How does a car gain kinetic energy?

how does that energy become the kinetic energy of the car, since friction force from road doesn't do any work?

This is something I've seen several times on this site lately, and I disagree with it.

Static friction does do net translational work on the car. It applies a force in the direction of displacement; work is being done on the car due to the static friction force. I cannot see any way around this with the definition of work.

The engine (through the transmission) does work on the wheels. This is what causes them to spin. The spinning wheels are now able to do work against the road, and the road provides a nearly equal and opposite work back, with some losses. Since we are talking about the work done on the car, not on the car+road system, we can see that when you isolate the forces acting on the car, the static friction absolutely does work by the traditional definitions. It is providing a force in the direction of motion.

If we ignore friction (like your question mentions), the road obviously cannot do work on the car, and all the power from the engine just goes into rotational work of the wheels. You need the wheels to be coupled to the road by friction to actually get any translational work/kinetic energy from this rotation. This is how the static friction does work on the car.

There have been several answers given that address the main point that friction serves to convert the energy provided by the engine into kinetic energy of the car, but none seem to address the mechanism behind this transfer of energy. The only force accelerating the car along the road is static friction, seemingly indicating that the road is doing work on the car. If the engine is supposed to be supplying the energy, what gives? In particular, you've asked in comments "where would the road get [energy] from?"

Let's imagine the scenario in which there is no friction between the wheels and road. As the engine runs and the car remains stationary, the engine still delivers energy to the car-- in the form of rotational kinetic energy of the wheels. That is, without the mediating force of friction, the direct result of the engine's work is to provide rotational kinetic energy to the wheels.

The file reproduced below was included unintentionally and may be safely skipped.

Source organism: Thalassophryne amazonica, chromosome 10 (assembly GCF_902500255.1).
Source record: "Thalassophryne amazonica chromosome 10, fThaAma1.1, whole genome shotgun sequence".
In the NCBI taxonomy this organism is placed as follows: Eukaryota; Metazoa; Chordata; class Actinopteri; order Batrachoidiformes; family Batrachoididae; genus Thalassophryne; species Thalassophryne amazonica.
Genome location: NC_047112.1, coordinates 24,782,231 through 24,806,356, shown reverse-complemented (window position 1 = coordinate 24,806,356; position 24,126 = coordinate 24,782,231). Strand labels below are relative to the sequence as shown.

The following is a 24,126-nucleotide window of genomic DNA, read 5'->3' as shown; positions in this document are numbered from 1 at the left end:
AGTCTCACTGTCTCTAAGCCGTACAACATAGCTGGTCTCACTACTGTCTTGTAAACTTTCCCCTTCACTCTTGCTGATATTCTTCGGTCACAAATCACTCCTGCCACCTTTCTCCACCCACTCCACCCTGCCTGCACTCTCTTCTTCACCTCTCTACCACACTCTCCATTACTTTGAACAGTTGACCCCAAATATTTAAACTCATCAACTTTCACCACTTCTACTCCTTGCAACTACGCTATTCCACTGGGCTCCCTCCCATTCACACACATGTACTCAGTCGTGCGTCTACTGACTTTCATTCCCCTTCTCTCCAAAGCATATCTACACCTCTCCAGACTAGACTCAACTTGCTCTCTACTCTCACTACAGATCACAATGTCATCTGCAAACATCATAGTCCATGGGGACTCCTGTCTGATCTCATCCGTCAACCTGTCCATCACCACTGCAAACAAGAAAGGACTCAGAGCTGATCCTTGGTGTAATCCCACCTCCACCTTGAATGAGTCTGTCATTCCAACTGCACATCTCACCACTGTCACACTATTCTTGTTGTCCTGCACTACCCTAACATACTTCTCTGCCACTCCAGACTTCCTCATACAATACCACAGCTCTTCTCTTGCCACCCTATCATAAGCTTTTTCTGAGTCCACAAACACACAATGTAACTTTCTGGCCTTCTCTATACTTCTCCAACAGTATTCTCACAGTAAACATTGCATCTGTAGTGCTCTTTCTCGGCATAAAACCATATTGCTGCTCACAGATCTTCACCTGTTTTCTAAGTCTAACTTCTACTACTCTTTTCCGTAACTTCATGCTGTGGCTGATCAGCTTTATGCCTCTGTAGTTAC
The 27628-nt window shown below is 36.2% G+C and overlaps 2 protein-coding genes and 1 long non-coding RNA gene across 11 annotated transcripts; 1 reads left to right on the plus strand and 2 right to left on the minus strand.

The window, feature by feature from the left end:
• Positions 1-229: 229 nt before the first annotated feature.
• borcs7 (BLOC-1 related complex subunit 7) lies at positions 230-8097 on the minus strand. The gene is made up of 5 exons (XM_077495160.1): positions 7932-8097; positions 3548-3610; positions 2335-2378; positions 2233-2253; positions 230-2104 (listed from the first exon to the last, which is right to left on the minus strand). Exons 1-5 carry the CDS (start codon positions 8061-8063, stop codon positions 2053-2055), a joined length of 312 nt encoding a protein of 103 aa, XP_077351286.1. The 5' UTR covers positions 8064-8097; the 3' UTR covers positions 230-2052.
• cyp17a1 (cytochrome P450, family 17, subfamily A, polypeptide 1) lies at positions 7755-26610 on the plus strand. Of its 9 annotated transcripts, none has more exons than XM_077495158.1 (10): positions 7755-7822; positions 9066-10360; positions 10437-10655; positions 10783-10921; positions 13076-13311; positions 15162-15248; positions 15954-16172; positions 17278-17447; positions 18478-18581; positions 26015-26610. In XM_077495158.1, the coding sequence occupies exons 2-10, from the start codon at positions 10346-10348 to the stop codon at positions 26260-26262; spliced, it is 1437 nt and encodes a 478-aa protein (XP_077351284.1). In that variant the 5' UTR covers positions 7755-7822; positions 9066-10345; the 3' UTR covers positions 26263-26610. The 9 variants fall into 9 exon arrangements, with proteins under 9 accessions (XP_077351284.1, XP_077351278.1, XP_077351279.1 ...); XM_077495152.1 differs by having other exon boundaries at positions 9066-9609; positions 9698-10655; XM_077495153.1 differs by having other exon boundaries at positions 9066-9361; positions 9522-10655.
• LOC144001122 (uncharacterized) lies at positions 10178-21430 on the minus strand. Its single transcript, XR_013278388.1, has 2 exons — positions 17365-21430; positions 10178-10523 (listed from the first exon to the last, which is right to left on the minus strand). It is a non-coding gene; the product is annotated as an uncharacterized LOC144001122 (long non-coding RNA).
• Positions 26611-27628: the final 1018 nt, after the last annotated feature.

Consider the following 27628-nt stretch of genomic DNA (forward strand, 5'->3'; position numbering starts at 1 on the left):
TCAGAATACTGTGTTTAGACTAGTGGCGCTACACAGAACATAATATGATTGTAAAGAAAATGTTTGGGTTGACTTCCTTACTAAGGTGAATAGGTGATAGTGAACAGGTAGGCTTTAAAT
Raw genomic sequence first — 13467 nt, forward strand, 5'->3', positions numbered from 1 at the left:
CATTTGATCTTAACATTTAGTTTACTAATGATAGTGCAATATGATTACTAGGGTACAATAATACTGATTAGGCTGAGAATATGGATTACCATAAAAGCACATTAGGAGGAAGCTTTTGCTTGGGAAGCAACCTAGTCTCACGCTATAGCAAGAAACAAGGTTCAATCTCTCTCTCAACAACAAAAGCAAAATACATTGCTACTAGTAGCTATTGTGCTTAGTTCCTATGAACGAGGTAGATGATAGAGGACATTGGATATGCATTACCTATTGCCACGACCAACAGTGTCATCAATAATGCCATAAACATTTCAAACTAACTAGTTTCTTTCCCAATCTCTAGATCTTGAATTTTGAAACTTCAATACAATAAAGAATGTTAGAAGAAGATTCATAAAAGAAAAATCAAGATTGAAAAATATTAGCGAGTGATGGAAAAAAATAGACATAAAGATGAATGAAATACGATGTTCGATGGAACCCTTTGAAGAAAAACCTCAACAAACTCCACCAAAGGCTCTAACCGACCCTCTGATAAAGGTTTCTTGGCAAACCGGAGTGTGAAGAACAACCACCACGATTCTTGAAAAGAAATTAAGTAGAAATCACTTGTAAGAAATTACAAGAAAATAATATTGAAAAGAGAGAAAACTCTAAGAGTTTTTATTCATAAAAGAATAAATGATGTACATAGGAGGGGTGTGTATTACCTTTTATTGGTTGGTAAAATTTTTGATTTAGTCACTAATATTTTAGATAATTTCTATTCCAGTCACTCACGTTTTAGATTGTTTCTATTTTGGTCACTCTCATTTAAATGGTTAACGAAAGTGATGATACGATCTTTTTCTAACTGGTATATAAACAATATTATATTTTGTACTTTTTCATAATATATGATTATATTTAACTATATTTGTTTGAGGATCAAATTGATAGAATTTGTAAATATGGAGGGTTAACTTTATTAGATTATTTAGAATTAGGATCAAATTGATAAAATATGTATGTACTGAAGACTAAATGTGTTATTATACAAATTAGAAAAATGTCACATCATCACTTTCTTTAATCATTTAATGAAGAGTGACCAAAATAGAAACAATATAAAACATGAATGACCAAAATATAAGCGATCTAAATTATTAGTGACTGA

Now let's switch on friction, so the car begins to accelerate. As noted before, we're forced to admit that friction is doing translational work on the car, being the only candidate force to provide it. However, that's not all friction is doing-- the static friction force is also imparting a torque on the wheels of the car in the opposite direction of their rotation. Recall that just as forces do work according to $\int \vec{F} \cdot d\vec{s}$, torques do work according to $\int \vec{\tau} \cdot d \vec{\theta}$. The observation to make is that if a wheel has a radius $R$, the no-slip condition of the wheel's rotation (i.e. the condition that the friction is static) is that $ds = R d\theta$ as the car moves a distance $ds$ and the wheel rotates through an angle $d\theta$. Since the torque and force due to friction on a given wheel are related by $\tau_f = R F_f$, we see that $$W_f^{tr} = \int F_f ds = \int F_f Rd\theta = \int \tau_f d\theta = -W_f^{rot}.$$

That is, the translational and rotational works done by friction are equal and opposite (the negative sign in the final equality is due to the torque's being opposite the rotation of the wheels), so that the total effect of friction is to do no work on the car. In this way, we reconcile the seemingly conflicting observations that the road transfers no energy to the car, yet it does the translational work accelerating it.

Flipping this statement around, we see that the work done by the wheels on the road is equal to the translational work done by friction on the car, suggesting the interpretation that the road "gets its energy" to accelerate the car from the wheels' rotational kinetic energy, which in turn was sourced from the engine.

Without friction your car won't move even a bit. Even though no net work is done by the friction but it acts as an energy converter and delivers the internal energy supplied by the engine to the car in the form of translational kinetic energy.